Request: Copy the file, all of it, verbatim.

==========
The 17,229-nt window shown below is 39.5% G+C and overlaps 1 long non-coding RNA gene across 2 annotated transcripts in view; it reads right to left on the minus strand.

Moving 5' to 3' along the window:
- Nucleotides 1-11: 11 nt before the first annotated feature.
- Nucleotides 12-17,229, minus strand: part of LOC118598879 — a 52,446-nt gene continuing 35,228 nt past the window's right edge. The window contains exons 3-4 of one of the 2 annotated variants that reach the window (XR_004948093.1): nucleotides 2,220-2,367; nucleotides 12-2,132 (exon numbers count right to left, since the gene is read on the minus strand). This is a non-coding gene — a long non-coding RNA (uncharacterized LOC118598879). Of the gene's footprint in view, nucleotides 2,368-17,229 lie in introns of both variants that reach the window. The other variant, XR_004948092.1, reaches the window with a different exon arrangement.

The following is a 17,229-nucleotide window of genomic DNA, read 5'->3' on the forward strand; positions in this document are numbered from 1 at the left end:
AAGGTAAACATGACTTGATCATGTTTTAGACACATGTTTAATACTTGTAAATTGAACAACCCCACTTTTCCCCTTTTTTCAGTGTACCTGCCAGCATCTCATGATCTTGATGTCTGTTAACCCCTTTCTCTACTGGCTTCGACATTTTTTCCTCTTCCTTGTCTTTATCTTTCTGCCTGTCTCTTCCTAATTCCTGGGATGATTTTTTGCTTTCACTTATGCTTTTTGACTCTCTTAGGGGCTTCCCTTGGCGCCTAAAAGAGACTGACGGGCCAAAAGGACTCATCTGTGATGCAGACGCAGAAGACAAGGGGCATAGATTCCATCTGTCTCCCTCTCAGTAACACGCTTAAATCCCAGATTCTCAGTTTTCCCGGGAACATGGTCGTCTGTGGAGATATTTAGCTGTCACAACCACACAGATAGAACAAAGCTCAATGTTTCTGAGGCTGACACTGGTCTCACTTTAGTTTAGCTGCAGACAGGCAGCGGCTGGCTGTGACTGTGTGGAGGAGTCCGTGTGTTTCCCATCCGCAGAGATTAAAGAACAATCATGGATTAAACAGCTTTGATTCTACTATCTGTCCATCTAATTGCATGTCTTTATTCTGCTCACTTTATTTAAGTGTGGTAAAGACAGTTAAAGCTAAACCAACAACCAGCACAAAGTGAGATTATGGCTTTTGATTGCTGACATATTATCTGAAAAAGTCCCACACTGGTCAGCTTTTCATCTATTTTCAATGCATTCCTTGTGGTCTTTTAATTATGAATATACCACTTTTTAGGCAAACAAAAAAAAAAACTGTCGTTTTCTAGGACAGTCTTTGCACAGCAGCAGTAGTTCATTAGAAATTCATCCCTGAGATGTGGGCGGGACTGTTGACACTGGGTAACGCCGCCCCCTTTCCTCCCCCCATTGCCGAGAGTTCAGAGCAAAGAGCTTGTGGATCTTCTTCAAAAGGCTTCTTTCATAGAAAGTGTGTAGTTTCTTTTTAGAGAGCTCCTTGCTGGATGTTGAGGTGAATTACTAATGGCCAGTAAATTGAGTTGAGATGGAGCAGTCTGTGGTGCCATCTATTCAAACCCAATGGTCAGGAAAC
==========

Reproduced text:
The 17,229-nt window shown below is 39.5% G+C and overlaps 1 long non-coding RNA gene across 2 annotated transcripts in view; it reads right to left on the minus strand.

Moving 5' to 3' along the window:
- Nucleotides 1-11: 11 nt before the first annotated feature.
- Nucleotides 12-17,229, minus strand: part of LOC118598879 — a 52,446-nt gene continuing 35,228 nt past the window's right edge. The window contains exons 3-4 of one of the 2 annotated variants that reach the window (XR_004948093.1): nucleotides 2,220-2,367; nucleotides 12-2,132 (exon numbers count right to left, since the gene is read on the minus strand). This is a non-coding gene — a long non-coding RNA (uncharacterized LOC118598879). Of the gene's footprint in view, nucleotides 2,368-17,229 lie in introns of both variants that reach the window. The other variant, XR_004948092.1, reaches the window with a different exon arrangement.

The following is a 17,229-nucleotide window of genomic DNA, read 5'->3' on the forward strand; positions in this document are numbered from 1 at the left end:
AAGGTAAACATGACTTGATCATGTTTTAGACACATGTTTAATACTTGTAAATTGAACAACCCCACTTTTCCCCTTTTTTCAGTGTACCTGCCAGCATCTCATGATCTTGATGTCTGTTAACCCCTTTCTCTACTGGCTTCGACATTTTTTCCTCTTCCTTGTCTTTATCTTTCTGCCTGTCTCTTCCTAATTCCTGGGATGATTTTTTGCTTTCACTTATGCTTTTTGACTCTCTTAGGGGCTTCCCTTGGCGCCTAAAAGAGACTGACGGGCCAAAAGGACTCATCTGTGATGCAGACGCAGAAGACAAGGGGCATAGATTCCATCTGTCTCCCTCTCAGTAACACGCTTAAATCCCAGATTCTCAGTTTTCCCGGGAACATGGTCGTCTGTGGAGATATTTAGCTGTCACAACCACACAGATAGAACAAAGCTCAATGTTTCTGAGGCTGACACTGGTCTCACTTTAGTTTAGCTGCAGACAGGCAGCGGCTGGCTGTGACTGTGTGGAGGAGTCCGTGTGTTTCCCATCCGCAGAGATTAAAGAACAATCATGGATTAAACAGCTTTGATTCTACTATCTGTCCATCTAATTGCATGTCTTTATTCTGCTCACTTTATTTAAGTGTGGTAAAGACAGTTAAAGCTAAACCAACAACCAGCACAAAGTGAGATTATGGCTTTTGATTGCTGACATATTATCTGAAAAAGTCCCACACTGGTCAGCTTTTCATCTATTTTCAATGCATTCCTTGTGGTCTTTTAATTATGAATATACCACTTTTTAGGCAAACAAAAAAAAAAACTGTCGTTTTCTAGGACAGTCTTTGCACAGCAGCAGTAGTTCATTAGAAATTCATCCCTGAGATGTGGGCGGGACTGTTGACACTGGGTAACGCCGCCCCCTTTCCTCCCCCCATTGCCGAGAGTTCAGAGCAAAGAGCTTGTGGATCTTCTTCAAAAGGCTTCTTTCATAGAAAGTGTGTAGTTTCTTTTTAGAGAGCTCCTTGCTGGATGTTGAGGTGAATTACTAATGGCCAGTAAATTGAGTTGAGATGGAGCAGTCTGTGGTGCCATCTATTCAAACCCAATGGTCAGGAAAC